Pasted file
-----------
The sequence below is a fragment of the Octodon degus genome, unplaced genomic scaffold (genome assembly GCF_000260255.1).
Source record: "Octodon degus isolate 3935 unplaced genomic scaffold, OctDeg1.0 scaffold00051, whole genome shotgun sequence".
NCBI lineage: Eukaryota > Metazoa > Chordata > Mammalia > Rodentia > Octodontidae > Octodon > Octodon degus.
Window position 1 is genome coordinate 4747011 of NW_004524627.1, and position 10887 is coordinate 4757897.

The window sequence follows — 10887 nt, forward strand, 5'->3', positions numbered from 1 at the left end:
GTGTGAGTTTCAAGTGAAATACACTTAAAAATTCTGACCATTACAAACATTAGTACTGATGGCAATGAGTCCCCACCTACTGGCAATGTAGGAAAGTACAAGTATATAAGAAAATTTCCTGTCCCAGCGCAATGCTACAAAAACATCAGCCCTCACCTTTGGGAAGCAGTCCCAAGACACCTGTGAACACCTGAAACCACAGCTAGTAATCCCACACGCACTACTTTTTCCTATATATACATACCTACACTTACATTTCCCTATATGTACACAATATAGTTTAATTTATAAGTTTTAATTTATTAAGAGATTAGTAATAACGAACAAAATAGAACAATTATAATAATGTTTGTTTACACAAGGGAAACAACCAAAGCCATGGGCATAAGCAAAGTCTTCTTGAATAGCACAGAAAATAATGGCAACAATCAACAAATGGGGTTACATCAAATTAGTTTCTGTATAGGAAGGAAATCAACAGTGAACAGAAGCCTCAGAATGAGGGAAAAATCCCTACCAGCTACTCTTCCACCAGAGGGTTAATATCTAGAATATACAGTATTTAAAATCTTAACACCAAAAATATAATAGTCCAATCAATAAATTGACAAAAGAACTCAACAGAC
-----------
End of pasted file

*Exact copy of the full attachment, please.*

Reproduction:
The sequence below is a fragment of the Octodon degus genome, unplaced genomic scaffold (genome assembly GCF_000260255.1).
Source record: "Octodon degus isolate 3935 unplaced genomic scaffold, OctDeg1.0 scaffold00051, whole genome shotgun sequence".
NCBI lineage: Eukaryota > Metazoa > Chordata > Mammalia > Rodentia > Octodontidae > Octodon > Octodon degus.
Window position 1 is genome coordinate 4747011 of NW_004524627.1, and position 10887 is coordinate 4757897.

The window sequence follows — 10887 nt, forward strand, 5'->3', positions numbered from 1 at the left end:
GTGTGAGTTTCAAGTGAAATACACTTAAAAATTCTGACCATTACAAACATTAGTACTGATGGCAATGAGTCCCCACCTACTGGCAATGTAGGAAAGTACAAGTATATAAGAAAATTTCCTGTCCCAGCGCAATGCTACAAAAACATCAGCCCTCACCTTTGGGAAGCAGTCCCAAGACACCTGTGAACACCTGAAACCACAGCTAGTAATCCCACACGCACTACTTTTTCCTATATATACATACCTACACTTACATTTCCCTATATGTACACAATATAGTTTAATTTATAAGTTTTAATTTATTAAGAGATTAGTAATAACGAACAAAATAGAACAATTATAATAATGTTTGTTTACACAAGGGAAACAACCAAAGCCATGGGCATAAGCAAAGTCTTCTTGAATAGCACAGAAAATAATGGCAACAATCAACAAATGGGGTTACATCAAATTAGTTTCTGTATAGGAAGGAAATCAACAGTGAACAGAAGCCTCAGAATGAGGGAAAAATCCCTACCAGCTACTCTTCCACCAGAGGGTTAATATCTAGAATATACAGTATTTAAAATCTTAACACCAAAAATATAATAGTCCAATCAATAAATTGACAAAAGAACTCAACAGAC